Base repository for almost every docker public image at user @gestiweb.
We do not depend on third parties. Everything here is referred to our own repos.
Almost everything is Makefile based (and if not, it has a shell script) so
anything is automated even to the simplest parts. No arguments, no variables.
On most folders, "make" or "make help" would give you the common commands
available. "make build" will rebuild the image. "make run" will (re)create
a container for testing the image.
I put some care to help non-docker people to use this and avoid bloating the
disc. Images are commonly removed wen you build newer ones. Containers for
developing get recreated each run.
And also, a clean target which removes devel containers and images (if possible)
There is a concept of production containers, those won't get auto-deleted each
time. So they are better to get production things up or anything that carries
an state and should not be happily deleted anytime.
Our images are way bigger than usual. We bloat them on purpose. We want to have
tools inside for debug purpose. And we don't want to recreate a image every time
a new small config package or module is needed.
Also, we split them in several layers in order to delivery updates without
redownloading the whole image. Here is a basic approach for updates:
- Base / Raw images: Never updated. Created once per OS/Version.
- Auto / Bundle images (OS): Updated once after two years and never again.
- Update layer (OS): Every 6 months, if appropiate.
- Auto / Bundle images (product): Updates every time its parent updates.
- Update layer (product): Every month, if appropiate. May be updated if new or updated software is required
- Developing layer: May be updated but does not carry OS/Product updates at all.
If you want up-to date images in a day-by-day basis, you should create an
image deriving our developing layer and include "apt-get upgrade"
on your dockerfile.
We have 3 folders, and each folder is a section:
- base: Base raw images. Generally created using debian's instructions.
- auto: Autogenerated images for docker hub.
- upgrade: Update layers for OS and products
- dev: Real branch for final products.
Base -> gestiweb/base:*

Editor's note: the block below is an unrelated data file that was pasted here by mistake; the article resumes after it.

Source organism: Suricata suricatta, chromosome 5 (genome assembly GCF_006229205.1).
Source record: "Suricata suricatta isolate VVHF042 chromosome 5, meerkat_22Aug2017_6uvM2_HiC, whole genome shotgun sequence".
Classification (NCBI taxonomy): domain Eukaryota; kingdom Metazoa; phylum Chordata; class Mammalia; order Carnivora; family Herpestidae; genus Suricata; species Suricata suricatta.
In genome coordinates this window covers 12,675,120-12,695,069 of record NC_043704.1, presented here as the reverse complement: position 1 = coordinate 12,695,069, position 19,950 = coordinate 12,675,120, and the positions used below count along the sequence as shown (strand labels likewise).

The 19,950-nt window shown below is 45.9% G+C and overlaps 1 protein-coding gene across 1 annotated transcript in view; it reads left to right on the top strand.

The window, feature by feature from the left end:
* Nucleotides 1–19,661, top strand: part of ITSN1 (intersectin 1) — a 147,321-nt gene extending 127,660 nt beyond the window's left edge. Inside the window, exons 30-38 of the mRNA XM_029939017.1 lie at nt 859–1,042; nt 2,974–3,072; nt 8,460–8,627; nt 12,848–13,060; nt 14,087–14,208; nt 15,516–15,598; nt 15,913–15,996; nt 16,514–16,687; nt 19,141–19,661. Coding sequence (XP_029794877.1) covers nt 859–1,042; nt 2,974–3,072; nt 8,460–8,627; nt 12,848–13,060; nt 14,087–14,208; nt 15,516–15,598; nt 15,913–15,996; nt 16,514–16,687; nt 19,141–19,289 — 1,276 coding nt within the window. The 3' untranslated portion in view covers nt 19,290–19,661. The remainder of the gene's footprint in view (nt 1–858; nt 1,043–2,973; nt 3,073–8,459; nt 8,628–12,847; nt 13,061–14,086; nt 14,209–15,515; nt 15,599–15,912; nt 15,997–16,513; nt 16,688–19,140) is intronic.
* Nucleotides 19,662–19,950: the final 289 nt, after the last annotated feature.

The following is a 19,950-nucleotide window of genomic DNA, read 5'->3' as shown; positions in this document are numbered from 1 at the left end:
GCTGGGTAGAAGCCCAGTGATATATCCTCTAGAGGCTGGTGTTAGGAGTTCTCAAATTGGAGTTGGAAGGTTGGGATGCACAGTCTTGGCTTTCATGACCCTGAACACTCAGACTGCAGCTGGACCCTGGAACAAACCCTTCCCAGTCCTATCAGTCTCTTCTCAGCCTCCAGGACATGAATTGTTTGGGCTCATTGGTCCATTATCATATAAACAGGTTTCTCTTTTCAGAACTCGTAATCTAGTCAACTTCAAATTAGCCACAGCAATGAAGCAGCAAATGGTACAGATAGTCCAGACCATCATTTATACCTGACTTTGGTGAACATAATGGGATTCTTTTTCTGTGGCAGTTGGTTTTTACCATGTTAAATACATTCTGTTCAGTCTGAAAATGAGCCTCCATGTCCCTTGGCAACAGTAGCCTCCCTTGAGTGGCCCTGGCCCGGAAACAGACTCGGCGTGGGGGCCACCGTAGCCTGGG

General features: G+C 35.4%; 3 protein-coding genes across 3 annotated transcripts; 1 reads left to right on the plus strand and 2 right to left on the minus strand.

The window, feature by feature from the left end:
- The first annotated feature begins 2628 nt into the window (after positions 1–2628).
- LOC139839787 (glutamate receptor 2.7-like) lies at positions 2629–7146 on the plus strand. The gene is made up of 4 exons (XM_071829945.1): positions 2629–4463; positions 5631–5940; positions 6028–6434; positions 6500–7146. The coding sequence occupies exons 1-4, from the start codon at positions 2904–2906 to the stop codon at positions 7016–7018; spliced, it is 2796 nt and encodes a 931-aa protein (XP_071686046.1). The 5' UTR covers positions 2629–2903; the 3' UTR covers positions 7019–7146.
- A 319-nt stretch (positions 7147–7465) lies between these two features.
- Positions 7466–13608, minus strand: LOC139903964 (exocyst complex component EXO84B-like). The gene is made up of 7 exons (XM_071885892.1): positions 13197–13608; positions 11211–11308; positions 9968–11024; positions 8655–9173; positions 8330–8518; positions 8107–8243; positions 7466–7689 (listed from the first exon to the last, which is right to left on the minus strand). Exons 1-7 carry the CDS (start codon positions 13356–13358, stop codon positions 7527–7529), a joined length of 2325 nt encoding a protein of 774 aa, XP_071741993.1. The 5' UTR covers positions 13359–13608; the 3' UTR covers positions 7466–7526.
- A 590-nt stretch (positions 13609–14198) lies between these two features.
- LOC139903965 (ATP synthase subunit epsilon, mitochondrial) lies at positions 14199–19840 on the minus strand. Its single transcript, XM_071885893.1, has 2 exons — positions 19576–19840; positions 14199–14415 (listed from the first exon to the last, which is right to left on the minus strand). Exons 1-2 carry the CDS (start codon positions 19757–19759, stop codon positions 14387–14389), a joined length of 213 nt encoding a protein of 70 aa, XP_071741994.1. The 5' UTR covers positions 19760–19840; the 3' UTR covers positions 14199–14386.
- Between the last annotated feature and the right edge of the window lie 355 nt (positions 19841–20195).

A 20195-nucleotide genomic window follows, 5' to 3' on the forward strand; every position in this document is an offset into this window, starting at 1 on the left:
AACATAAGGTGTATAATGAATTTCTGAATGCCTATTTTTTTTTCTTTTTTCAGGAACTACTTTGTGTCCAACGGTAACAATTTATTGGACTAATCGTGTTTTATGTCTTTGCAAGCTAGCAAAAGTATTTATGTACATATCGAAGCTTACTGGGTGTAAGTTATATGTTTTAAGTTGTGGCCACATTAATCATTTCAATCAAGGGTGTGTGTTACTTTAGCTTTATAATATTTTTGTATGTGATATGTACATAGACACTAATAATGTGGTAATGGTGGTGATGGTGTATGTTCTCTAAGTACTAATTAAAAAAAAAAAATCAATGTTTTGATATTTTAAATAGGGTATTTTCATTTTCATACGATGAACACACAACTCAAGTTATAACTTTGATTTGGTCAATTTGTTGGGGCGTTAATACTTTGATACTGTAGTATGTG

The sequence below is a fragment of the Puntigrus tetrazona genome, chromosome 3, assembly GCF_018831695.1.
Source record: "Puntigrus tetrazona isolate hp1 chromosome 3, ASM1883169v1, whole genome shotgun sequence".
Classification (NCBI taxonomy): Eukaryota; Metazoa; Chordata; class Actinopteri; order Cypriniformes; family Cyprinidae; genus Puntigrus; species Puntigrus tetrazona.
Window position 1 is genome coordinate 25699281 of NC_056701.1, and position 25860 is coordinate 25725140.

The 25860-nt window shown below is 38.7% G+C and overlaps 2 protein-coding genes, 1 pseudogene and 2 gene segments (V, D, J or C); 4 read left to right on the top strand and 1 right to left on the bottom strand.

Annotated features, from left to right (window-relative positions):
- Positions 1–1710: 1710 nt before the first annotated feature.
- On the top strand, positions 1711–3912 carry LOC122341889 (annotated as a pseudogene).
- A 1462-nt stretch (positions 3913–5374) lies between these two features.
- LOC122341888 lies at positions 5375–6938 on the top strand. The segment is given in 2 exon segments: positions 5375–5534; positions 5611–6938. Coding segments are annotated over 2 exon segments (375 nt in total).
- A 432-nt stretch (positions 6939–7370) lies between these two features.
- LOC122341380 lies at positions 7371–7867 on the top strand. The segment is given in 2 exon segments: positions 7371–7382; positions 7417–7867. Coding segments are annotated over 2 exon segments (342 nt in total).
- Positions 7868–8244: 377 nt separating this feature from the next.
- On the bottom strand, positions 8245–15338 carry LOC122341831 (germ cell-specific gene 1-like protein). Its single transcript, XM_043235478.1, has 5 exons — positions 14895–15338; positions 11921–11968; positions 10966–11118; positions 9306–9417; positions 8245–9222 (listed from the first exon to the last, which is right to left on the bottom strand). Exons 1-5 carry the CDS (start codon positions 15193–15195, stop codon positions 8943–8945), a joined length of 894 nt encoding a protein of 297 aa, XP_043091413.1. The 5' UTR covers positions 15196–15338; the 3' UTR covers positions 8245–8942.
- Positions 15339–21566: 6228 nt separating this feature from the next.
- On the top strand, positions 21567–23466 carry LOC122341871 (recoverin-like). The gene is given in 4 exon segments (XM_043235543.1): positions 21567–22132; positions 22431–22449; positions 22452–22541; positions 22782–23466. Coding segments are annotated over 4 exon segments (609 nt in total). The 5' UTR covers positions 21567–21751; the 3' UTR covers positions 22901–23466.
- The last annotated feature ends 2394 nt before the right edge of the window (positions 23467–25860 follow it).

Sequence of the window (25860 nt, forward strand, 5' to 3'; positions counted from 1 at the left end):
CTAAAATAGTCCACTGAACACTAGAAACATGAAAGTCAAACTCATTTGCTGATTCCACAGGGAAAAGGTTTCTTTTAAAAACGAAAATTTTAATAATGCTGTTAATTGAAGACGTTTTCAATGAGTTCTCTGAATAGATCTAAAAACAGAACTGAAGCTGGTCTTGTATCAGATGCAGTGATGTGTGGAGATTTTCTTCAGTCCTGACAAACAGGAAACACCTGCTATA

These images are raw plain containers.
- debian-jessie: raw image for debian 8.0
Auto -> gestiweb/auto:*-$(YMD)
These images are autogenerated from docker hub.
They mainly serve to add lots of packages, so they get uploaded quickly.
They aren't updated so much, so newer versions of the OS will be served through
- debian-jessie: lots of commonly used packages to get a only one big image for
anything. Also it is dist-upgraded.
- apache-server: derivated from the prior image "gestiweb/auto:debian-jessie",
we add lots of packages useful for apache.
- mariadb-server: derivated from "gestiweb/auto:debian-jessie" we added packages
to get mariadb and other useful packages.
Upgrade -> gestiweb/*:upgrade-$(YMD)
Using the autogenerated version, with a simple dist-upgrade, these images
make a layer for easy upgrades, so a new upgrade doesn't download every package
Dev -> gestiweb/*:latest gestiweb/*:$(YMD)
These images are meant to be built on any computer, and pushed using a regular
ADSL. It should not take much time.
Example route of compiling
- gestiweb/base:debian-jessie (raw image)
- gestiweb/auto:debian-jessie-20160408d (package bundle at hub)
- gestiweb/debian-jessie:upgrade-20160408 | :upgrade (upgrade layer)
- gestiweb/debian-jessie:20160408 | :latest (release layer)
- gestiweb/debian-jessie:upgrade-20160408 | :upgrade (from debian-jessie)
- gestiweb/auto:apache-server-20160408 (package bundle at hub)
- gestiweb/apache-server:upgrade-20160408 | :upgrade (upgrade layer)
- gestiweb/apache-server:20160408 | :latest (release layer)
(raw-jessie) RAW -> BUNDLE -> UPGRADE -> RELEASE (debian-jessie) | /-------------------------/ | |\ | \ | (*) -> BUNDLE -> UPGRADE -> RELEASE (apache-server) | |\ | \ | (*) -> BUNDLE -> UPGRADE -> RELEASE (mariadb-server) | (...)
Outdated on purpose. Built once for a stable release.
Once for jessie, once for stretch.
Surely it contains outdated vulnerable software.
Built using debian recommendations.
One can safely depend upon this image and never will be needed a re-download.
Package Bundle at Hub
From a prior image (raw layer or upgrade layer), bundle everything we could need
later in a big image. This work is done by the docker hub.
The software on these images may not be up to date. These images may be static
one year or two.
Thin layer to serve updates. This may be updated once a month.
Why I'm using the Upgrade Layer as the base of new images, instead of using
the Package Bundle?
The reason is, if I do not use the upgrade layer from debian, that updates
would be distributed again and again in any child upgrade layer.
So, to avoid re-downloading the same upgrades for every flavour I have, any
child upgrade layer MUST depend on a upgrade layer of the parent.
These layers include final usable software, with any final modifications needed.
Also referred as the "dev" or "developing" layer.